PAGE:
Mark Lerner:

Yeah, for sure. I agree. The channels are very noisy. I think all of our inboxes are inundated. 99% of the emails I get on LinkedIn are from someone trying to sell me something I don’t need, doing very poor enrichment or targeting. I don’t need SEO services. I don’t want it to hide. It’s crazy. Yeah, I don’t want to buy a McDonald’s franchise.

James Eaton:

Yeah. Gosh, by far my favorite. James, you have so much time on your hands, not that we’ve ever asked you a question. We have so much time in your hands with four kids, a dog, and working a series, a startup, or whatnot; you have so much time, and you deserve a franchise below. I mean, did they take a look at my picture? Blowing out hair is probably the last franchise I should be targeted with, so I get it.

Mark Lerner:

Yeah, so it is both a challenge and an opportunity, I think, meaning it is an opportunity for those of us who can think creatively to write a new playbook that positions us, it shakes up the board, the incumbent’s things are in flux, and that’s the opportunity to make moves. You mentioned that. Currently, it’s like 50-50 in terms of what’s variable and what’s static; what is the variable part of it, how does it vary, and how do you think about it?

James Eaton:

Yeah, I mean, I can even talk about it. I’m not a big tech stack guy. I don’t have 50 tools. I don’t have that kind of budget, especially in pre-series A or startups in general. You have to run pretty lean from a tech stack. We have the traditional Salesforce outreach things like that. But I always kind of brought the same toolbox with me. But to your point, now that we have to be much more creative in the way we approach prospects and the way we engage with them in every step of the opportunity lifecycle, we have had to be a lot more creative.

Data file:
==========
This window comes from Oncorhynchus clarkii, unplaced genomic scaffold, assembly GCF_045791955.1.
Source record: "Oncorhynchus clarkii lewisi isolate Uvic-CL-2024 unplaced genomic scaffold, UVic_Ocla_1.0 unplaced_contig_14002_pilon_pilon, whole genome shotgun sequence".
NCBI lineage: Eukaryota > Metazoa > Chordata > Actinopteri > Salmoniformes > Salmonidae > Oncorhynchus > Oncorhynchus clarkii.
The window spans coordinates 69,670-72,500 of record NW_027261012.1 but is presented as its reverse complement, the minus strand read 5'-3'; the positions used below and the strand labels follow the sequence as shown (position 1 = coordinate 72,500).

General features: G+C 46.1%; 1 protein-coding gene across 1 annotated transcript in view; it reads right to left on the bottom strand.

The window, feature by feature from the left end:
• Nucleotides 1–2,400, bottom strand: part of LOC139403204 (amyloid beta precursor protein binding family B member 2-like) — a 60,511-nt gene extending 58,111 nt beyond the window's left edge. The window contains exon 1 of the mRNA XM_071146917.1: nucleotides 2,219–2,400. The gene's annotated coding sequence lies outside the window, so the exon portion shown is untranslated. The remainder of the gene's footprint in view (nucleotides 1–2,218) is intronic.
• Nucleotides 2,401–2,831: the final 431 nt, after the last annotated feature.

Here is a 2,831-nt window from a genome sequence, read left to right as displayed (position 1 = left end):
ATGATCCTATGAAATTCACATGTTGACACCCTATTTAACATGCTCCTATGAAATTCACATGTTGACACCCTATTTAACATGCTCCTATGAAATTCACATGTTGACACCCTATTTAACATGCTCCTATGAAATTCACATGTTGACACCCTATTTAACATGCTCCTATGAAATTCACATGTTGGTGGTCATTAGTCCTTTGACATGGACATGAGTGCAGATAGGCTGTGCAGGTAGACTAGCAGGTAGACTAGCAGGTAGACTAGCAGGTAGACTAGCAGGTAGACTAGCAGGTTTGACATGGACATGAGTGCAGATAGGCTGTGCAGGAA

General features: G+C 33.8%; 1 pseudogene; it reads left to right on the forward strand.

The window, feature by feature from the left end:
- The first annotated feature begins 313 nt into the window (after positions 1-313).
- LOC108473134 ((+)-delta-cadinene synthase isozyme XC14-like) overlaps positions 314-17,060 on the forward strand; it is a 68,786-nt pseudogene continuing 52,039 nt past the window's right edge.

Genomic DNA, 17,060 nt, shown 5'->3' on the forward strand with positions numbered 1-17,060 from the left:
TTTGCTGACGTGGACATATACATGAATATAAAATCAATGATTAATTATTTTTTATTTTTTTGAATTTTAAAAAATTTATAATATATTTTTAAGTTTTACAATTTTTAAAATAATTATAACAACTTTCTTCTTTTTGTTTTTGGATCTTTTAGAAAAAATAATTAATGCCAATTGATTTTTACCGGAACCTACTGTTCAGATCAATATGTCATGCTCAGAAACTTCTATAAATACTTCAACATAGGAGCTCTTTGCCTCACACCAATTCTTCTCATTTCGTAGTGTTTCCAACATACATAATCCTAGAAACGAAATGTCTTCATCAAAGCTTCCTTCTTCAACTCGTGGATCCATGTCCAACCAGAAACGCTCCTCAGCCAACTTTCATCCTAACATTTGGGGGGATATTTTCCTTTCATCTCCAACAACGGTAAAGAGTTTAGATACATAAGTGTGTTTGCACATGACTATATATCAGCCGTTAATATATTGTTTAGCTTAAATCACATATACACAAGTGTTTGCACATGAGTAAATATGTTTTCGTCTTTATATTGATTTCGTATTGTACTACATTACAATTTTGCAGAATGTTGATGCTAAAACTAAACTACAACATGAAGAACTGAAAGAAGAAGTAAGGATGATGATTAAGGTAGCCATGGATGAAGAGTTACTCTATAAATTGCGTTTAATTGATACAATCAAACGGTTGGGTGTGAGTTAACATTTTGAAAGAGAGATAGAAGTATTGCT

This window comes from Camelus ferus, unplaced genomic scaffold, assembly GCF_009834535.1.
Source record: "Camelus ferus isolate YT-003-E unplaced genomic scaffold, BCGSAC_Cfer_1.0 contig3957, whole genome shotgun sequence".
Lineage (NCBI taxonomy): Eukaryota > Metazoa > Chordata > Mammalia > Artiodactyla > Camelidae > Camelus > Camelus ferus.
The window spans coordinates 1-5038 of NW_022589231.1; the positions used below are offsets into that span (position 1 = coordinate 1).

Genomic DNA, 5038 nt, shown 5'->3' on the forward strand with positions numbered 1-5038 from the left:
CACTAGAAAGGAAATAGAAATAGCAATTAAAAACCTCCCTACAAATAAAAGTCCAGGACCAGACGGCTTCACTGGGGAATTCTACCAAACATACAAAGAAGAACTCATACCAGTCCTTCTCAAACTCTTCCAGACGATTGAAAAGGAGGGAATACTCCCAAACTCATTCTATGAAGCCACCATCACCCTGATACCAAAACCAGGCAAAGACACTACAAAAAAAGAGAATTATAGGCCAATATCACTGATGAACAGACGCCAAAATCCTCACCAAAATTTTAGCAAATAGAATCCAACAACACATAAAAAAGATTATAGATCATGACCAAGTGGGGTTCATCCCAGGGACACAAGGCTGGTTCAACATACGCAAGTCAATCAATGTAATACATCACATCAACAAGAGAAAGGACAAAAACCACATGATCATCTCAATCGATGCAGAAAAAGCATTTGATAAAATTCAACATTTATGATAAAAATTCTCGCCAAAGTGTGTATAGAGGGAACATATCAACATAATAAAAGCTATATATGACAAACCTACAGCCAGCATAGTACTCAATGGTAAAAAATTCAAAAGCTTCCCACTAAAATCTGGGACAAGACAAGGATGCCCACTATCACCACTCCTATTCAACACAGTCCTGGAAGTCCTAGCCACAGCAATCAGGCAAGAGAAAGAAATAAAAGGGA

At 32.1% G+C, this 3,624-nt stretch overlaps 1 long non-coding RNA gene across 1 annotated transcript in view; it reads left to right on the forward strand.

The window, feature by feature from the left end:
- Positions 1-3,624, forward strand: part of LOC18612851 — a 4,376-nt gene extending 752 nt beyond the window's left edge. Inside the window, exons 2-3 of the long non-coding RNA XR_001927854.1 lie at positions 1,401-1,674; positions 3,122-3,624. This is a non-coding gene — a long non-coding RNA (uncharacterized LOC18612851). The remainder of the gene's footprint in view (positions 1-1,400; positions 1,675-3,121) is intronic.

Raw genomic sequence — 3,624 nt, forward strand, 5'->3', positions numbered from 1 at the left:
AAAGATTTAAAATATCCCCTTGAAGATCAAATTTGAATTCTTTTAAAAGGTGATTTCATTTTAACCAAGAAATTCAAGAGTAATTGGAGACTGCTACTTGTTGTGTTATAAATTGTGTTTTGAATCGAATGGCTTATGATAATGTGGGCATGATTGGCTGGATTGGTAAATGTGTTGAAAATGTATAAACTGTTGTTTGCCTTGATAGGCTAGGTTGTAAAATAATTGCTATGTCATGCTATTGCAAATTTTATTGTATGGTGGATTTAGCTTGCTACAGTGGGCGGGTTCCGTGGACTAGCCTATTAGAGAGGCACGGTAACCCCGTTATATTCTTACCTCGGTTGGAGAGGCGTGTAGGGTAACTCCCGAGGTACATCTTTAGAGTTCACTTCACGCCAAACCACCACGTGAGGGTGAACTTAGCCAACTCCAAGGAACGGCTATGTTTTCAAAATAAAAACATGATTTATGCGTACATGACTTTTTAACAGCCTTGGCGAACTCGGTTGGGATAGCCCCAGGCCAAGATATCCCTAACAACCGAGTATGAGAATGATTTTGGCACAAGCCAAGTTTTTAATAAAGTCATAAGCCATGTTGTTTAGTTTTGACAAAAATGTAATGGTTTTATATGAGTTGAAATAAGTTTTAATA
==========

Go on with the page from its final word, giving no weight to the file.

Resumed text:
We use a tool on the front end called User Gems that does champion tracking. That has been massively effective for us. We use, especially in manufacturing, they’re very interested in more ROI assessment, ROI calculators, but that’s just not like a salesperson building that on an Excel spreadsheet that’s actually sitting down with a prospect and working through the metrics and the KPIs that are really important in core to that business. So, we use a tool called Minoa for that. They’ve been phenomenal. And here’s the shameless plug that I alluded to going and presenting a proposal, InfoSec legal, and, of course, our order form, too, which has been really critical. How can we compress our sales cycle? And we use Deal Hub, of course, for that. Otherwise, maybe why would I be here? But I really, that’s the way I’ve approached this 50% variability: how can I get Wiener smarter and compress my sales cycle that much more so we can increase our pipeline velocity? We are also increasing the size of our deals. And I think graduating up to this next level of the tech stack has really been effective for the team.